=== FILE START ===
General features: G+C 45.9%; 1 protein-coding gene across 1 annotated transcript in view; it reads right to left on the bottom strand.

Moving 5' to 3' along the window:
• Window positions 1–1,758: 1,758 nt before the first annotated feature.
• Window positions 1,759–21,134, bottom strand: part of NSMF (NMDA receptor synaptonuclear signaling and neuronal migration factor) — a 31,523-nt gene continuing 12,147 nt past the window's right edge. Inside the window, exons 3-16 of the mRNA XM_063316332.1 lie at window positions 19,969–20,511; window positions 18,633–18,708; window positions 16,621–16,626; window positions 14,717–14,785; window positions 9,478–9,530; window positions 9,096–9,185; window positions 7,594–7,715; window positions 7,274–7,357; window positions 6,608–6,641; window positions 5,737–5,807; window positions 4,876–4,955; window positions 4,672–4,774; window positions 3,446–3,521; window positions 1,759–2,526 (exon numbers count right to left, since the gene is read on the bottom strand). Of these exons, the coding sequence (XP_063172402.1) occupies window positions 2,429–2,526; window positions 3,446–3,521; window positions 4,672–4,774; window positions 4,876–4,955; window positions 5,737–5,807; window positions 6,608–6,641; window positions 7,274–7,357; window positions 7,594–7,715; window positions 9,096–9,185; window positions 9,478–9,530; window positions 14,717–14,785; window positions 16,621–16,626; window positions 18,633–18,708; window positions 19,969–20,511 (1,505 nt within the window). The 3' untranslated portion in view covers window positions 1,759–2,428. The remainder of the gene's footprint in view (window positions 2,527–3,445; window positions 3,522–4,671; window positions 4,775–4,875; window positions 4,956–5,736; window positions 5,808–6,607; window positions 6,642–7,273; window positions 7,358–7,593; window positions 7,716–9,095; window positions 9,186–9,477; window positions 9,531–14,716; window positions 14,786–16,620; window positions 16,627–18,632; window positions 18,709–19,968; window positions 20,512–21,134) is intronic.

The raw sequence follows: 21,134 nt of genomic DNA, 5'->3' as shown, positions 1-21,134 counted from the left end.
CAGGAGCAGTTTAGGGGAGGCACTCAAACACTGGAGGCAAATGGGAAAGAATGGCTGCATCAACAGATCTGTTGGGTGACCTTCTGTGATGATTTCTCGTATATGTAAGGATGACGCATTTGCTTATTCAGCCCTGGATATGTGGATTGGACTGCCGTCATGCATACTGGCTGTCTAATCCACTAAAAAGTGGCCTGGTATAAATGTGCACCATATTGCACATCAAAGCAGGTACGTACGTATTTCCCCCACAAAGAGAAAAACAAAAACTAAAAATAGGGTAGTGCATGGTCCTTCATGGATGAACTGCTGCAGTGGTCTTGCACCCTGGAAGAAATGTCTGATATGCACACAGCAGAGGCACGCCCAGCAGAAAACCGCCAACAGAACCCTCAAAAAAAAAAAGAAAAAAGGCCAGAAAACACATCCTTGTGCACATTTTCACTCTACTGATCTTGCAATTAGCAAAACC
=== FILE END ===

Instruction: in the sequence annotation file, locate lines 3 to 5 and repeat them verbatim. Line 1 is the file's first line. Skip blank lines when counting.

• Window positions 1–1,758: 1,758 nt before the first annotated feature.
• Window positions 1,759–21,134, bottom strand: part of NSMF (NMDA receptor synaptonuclear signaling and neuronal migration factor) — a 31,523-nt gene continuing 12,147 nt past the window's right edge. Inside the window, exons 3-16 of the mRNA XM_063316332.1 lie at window positions 19,969–20,511; window positions 18,633–18,708; window positions 16,621–16,626; window positions 14,717–14,785; window positions 9,478–9,530; window positions 9,096–9,185; window positions 7,594–7,715; window positions 7,274–7,357; window positions 6,608–6,641; window positions 5,737–5,807; window positions 4,876–4,955; window positions 4,672–4,774; window positions 3,446–3,521; window positions 1,759–2,526 (exon numbers count right to left, since the gene is read on the bottom strand). Of these exons, the coding sequence (XP_063172402.1) occupies window positions 2,429–2,526; window positions 3,446–3,521; window positions 4,672–4,774; window positions 4,876–4,955; window positions 5,737–5,807; window positions 6,608–6,641; window positions 7,274–7,357; window positions 7,594–7,715; window positions 9,096–9,185; window positions 9,478–9,530; window positions 14,717–14,785; window positions 16,621–16,626; window positions 18,633–18,708; window positions 19,969–20,511 (1,505 nt within the window). The 3' untranslated portion in view covers window positions 1,759–2,428. The remainder of the gene's footprint in view (window positions 2,527–3,445; window positions 3,522–4,671; window positions 4,775–4,875; window positions 4,956–5,736; window positions 5,808–6,607; window positions 6,642–7,273; window positions 7,358–7,593; window positions 7,716–9,095; window positions 9,186–9,477; window positions 9,531–14,716; window positions 14,786–16,620; window positions 16,627–18,632; window positions 18,709–19,968; window positions 20,512–21,134) is intronic.

The raw sequence follows: 21,134 nt of genomic DNA, 5'->3' as shown, positions 1-21,134 counted from the left end.